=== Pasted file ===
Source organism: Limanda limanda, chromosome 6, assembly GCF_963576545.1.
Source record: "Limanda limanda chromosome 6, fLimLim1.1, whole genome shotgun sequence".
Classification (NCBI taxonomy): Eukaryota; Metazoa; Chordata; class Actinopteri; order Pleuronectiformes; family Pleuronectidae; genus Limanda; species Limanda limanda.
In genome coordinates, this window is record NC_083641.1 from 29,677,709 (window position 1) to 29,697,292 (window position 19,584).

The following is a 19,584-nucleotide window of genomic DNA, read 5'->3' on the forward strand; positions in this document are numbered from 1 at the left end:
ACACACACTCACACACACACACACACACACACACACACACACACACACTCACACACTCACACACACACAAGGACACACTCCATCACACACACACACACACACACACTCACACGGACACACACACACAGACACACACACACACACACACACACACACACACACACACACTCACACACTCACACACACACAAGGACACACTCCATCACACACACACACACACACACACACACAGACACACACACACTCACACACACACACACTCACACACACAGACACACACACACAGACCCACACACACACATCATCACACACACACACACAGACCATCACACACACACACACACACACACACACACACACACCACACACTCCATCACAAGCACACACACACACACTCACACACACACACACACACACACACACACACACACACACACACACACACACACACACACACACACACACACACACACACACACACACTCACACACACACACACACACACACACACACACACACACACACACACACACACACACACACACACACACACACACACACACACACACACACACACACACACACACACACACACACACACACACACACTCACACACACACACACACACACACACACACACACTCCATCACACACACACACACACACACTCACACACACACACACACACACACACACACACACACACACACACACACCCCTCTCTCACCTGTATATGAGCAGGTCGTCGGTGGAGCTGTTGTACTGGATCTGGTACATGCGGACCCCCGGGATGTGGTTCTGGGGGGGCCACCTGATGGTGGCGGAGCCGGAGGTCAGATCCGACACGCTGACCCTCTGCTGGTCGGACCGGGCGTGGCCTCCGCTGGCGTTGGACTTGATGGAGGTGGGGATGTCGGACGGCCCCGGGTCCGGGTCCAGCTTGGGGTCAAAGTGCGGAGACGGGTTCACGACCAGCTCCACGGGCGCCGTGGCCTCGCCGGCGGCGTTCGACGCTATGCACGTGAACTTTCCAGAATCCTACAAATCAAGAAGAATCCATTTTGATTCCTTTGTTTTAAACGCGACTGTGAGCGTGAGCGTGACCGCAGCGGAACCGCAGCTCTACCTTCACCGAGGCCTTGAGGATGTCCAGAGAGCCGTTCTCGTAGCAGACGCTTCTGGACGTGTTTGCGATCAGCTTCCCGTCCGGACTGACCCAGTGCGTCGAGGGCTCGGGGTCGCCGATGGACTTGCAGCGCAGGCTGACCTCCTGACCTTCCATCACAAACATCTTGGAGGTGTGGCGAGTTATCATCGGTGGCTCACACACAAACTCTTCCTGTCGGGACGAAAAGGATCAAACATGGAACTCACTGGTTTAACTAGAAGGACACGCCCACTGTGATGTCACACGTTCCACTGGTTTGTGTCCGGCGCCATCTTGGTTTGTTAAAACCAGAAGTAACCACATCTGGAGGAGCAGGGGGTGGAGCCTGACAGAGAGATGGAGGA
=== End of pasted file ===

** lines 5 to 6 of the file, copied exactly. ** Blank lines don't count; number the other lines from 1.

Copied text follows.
The following is a 19,584-nucleotide window of genomic DNA, read 5'->3' on the forward strand; positions in this document are numbered from 1 at the left end:
ACACACACTCACACACACACACACACACACACACACACACACACACACTCACACACTCACACACACACAAGGACACACTCCATCACACACACACACACACACACACTCACACGGACACACACACACAGACACACACACACACACACACACACACACACACACACACACTCACACACTCACACACACACAAGGACACACTCCATCACACACACACACACACACACACACACAGACACACACACACTCACACACACACACACTCACACACACAGACACACACACACAGACCCACACACACACATCATCACACACACACACACAGACCATCACACACACACACACACACACACACACACACACACCACACACTCCATCACAAGCACACACACACACACTCACACACACACACACACACACACACACACACACACACACACACACACACACACACACACACACACACACACACACACACACACACACTCACACACACACACACACACACACACACACACACACACACACACACACACACACACACACACACACACACACACACACACACACACACACACACACACACACACACACACACACACACACACACACTCACACACACACACACACACACACACACACACACTCCATCACACACACACACACACACACTCACACACACACACACACACACACACACACACACACACACACACACACCCCTCTCTCACCTGTATATGAGCAGGTCGTCGGTGGAGCTGTTGTACTGGATCTGGTACATGCGGACCCCCGGGATGTGGTTCTGGGGGGGCCACCTGATGGTGGCGGAGCCGGAGGTCAGATCCGACACGCTGACCCTCTGCTGGTCGGACCGGGCGTGGCCTCCGCTGGCGTTGGACTTGATGGAGGTGGGGATGTCGGACGGCCCCGGGTCCGGGTCCAGCTTGGGGTCAAAGTGCGGAGACGGGTTCACGACCAGCTCCACGGGCGCCGTGGCCTCGCCGGCGGCGTTCGACGCTATGCACGTGAACTTTCCAGAATCCTACAAATCAAGAAGAATCCATTTTGATTCCTTTGTTTTAAACGCGACTGTGAGCGTGAGCGTGACCGCAGCGGAACCGCAGCTCTACCTTCACCGAGGCCTTGAGGATGTCCAGAGAGCCGTTCTCGTAGCAGACGCTTCTGGACGTGTTTGCGATCAGCTTCCCGTCCGGACTGACCCAGTGCGTCGAGGGCTCGGGGTCGCCGATGGACTTGCAGCGCAGGCTGACCTCCTGACCTTCCATCACAAACATCTTGGAGGTGTGGCGAGTTATCATCGGTGGCTCACACACAAACTCTTCCTGTCGGGACGAAAAGGATCAAACATGGAACTCACTGGTTTAACTAGAAGGACACGCCCACTGTGATGTCACACGTTCCACTGGTTTGTGTCCGGCGCCATCTTGGTTTGTTAAAACCAGAAGTAACCACATCTGGAGGAGCAGGGGGTGGAGCCTGACAGAGAGATGGAGGA